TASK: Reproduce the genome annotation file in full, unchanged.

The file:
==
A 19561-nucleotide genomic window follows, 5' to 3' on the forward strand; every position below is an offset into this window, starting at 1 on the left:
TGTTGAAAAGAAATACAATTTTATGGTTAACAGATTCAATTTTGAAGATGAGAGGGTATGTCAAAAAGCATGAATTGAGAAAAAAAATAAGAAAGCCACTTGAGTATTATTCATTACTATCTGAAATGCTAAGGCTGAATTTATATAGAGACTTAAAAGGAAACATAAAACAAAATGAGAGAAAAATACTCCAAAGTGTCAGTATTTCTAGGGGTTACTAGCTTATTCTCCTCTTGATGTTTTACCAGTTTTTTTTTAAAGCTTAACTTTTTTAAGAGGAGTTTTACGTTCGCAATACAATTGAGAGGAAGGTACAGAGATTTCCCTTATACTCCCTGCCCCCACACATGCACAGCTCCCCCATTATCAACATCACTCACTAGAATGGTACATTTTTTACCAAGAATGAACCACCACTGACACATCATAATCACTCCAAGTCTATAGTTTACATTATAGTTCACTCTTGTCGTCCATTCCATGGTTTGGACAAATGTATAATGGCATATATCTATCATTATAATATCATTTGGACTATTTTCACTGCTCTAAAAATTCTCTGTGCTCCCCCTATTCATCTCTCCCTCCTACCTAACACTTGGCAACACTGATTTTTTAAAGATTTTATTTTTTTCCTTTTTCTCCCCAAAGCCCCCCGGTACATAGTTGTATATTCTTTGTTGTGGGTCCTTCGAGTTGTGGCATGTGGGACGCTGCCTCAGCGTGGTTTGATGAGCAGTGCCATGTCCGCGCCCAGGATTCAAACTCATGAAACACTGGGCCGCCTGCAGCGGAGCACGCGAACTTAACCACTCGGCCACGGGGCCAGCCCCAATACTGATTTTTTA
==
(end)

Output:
A 19561-nucleotide genomic window follows, 5' to 3' on the forward strand; every position below is an offset into this window, starting at 1 on the left:
TGTTGAAAAGAAATACAATTTTATGGTTAACAGATTCAATTTTGAAGATGAGAGGGTATGTCAAAAAGCATGAATTGAGAAAAAAAATAAGAAAGCCACTTGAGTATTATTCATTACTATCTGAAATGCTAAGGCTGAATTTATATAGAGACTTAAAAGGAAACATAAAACAAAATGAGAGAAAAATACTCCAAAGTGTCAGTATTTCTAGGGGTTACTAGCTTATTCTCCTCTTGATGTTTTACCAGTTTTTTTTTAAAGCTTAACTTTTTTAAGAGGAGTTTTACGTTCGCAATACAATTGAGAGGAAGGTACAGAGATTTCCCTTATACTCCCTGCCCCCACACATGCACAGCTCCCCCATTATCAACATCACTCACTAGAATGGTACATTTTTTACCAAGAATGAACCACCACTGACACATCATAATCACTCCAAGTCTATAGTTTACATTATAGTTCACTCTTGTCGTCCATTCCATGGTTTGGACAAATGTATAATGGCATATATCTATCATTATAATATCATTTGGACTATTTTCACTGCTCTAAAAATTCTCTGTGCTCCCCCTATTCATCTCTCCCTCCTACCTAACACTTGGCAACACTGATTTTTTAAAGATTTTATTTTTTTCCTTTTTCTCCCCAAAGCCCCCCGGTACATAGTTGTATATTCTTTGTTGTGGGTCCTTCGAGTTGTGGCATGTGGGACGCTGCCTCAGCGTGGTTTGATGAGCAGTGCCATGTCCGCGCCCAGGATTCAAACTCATGAAACACTGGGCCGCCTGCAGCGGAGCACGCGAACTTAACCACTCGGCCACGGGGCCAGCCCCAATACTGATTTTTTA